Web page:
I’m happy to say I can call this author a friend and I’ve been hyping and promoting her latest novel so much because I genuinely love it so much! Please read this awesome interview I was honoured to ‘conduct’:
1. Hi Katya, congratulations again on the release of your second novel! How was your recent Oasis tour? Any great moments you still think about?
Thank you, Tracy! And thanks for having me back for another interview on your blog.
I’m still recovering from my travels, but despite being completely exhausted and overwhelmed, I’m so happy that I got to launch Oasis in the US. So many great moments! Meeting my publishing team in New York, launching my book in the iconic Books of Wonder shop, followed by a Californian launch in Once Upon a Time – the country’s oldest children’s specialist bookshop (it’s run by a family and they have the most adorable literary cat named Pippy who oversees all book acquisitions :). Overall, I’ve enjoyed meeting booksellers and catching up with friends and family over there. I’m particularly blown away by the generosity, kindness and general awesomeness of the bookish community. Both Sara Faring and Adalyn Grace cannot be thanked enough for being my super-star in-conversation author guests at the New York and Los Angeles events respectively. I’ll treasure these memories forever!
2. I loved that you released another YA book that’s a mystery/thriller. How would you describe how different Oasis is compared to What the Woods Keep though within that genre?
After writing What The Woods Keep, which is more of a slow-burn, darker mystery, I wanted to try my hand at something more action-focused but still grounded in things I love (science, philosophy, unexplained phenomena, etc.). Hence: Oasis. If I were to draw cinematic comparisons, I think of my debut as a “tribute to Twin Peaks” book and Oasis as my answer to Lost but if it got together with Twilight Zone and they made a weird baby (lol).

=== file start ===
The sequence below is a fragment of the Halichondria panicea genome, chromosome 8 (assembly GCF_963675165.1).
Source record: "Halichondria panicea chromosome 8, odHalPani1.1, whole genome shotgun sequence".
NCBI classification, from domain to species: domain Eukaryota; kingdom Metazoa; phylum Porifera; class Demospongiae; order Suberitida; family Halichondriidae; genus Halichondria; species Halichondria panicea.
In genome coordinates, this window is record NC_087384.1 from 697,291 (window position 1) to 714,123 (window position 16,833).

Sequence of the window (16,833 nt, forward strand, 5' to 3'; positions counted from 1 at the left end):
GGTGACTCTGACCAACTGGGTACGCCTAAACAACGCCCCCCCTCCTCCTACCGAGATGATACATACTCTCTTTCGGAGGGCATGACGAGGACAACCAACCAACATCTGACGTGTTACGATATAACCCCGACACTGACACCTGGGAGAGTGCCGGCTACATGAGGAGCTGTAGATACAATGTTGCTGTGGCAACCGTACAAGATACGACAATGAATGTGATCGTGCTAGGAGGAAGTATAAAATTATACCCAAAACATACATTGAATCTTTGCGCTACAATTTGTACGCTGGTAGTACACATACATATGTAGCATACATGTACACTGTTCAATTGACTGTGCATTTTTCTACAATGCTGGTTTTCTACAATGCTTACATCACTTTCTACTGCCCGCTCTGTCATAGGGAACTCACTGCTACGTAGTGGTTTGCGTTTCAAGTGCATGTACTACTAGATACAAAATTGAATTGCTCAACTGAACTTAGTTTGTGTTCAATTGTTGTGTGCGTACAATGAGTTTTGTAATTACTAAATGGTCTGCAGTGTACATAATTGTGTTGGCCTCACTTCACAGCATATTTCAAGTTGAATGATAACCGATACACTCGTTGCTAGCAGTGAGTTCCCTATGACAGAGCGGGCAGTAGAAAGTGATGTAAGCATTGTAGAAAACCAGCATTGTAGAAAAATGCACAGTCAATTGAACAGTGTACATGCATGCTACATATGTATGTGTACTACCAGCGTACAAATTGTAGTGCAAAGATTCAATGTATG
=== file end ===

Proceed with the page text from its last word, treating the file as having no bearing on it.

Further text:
3. In your research when writing Oasis, did you find any cool cases of missing people in the desert? Any chance out there that we might find ourselves in an oasis?
I remember taking a philosophy class once upon a time one million years ago (haha) and basically there’s a fairly big chance we’re all actually trapped in an oasis-like situation. You know, just saying.
Seriously (?) speaking though, the only research I did for Oasis had to do with the nuances of field archaeology. Where the rest of it was concerned, I just let my mind roam free. But… I did just now do a google search for “people lost in a desert” and it’s gotten 223,000,000 results so it looks like this is a more common occurrence than I thought.
4. The topics of morality, survival and trust are so fundamental to the book’s plot as these friends struggle to understand what’s real and what isn’t, was there anything in particular that inspired idea?
I just really wanted to explore complex group dynamics and how those are affected by terrible, uneasy situations. Lots of fictional survival centred narratives I’ve been studying primarily deal with how complete strangers would have to work together in order not to die. While that’s also interesting to me, I was more curious about how close friends would fare in such a situation – but with an added “wtf is really happening to us” component. What would being exposed to incredible (and possibly supernatural) danger do to friendships or romantic entanglements? Would those bonds be strengthened or would they fall apart at the seams?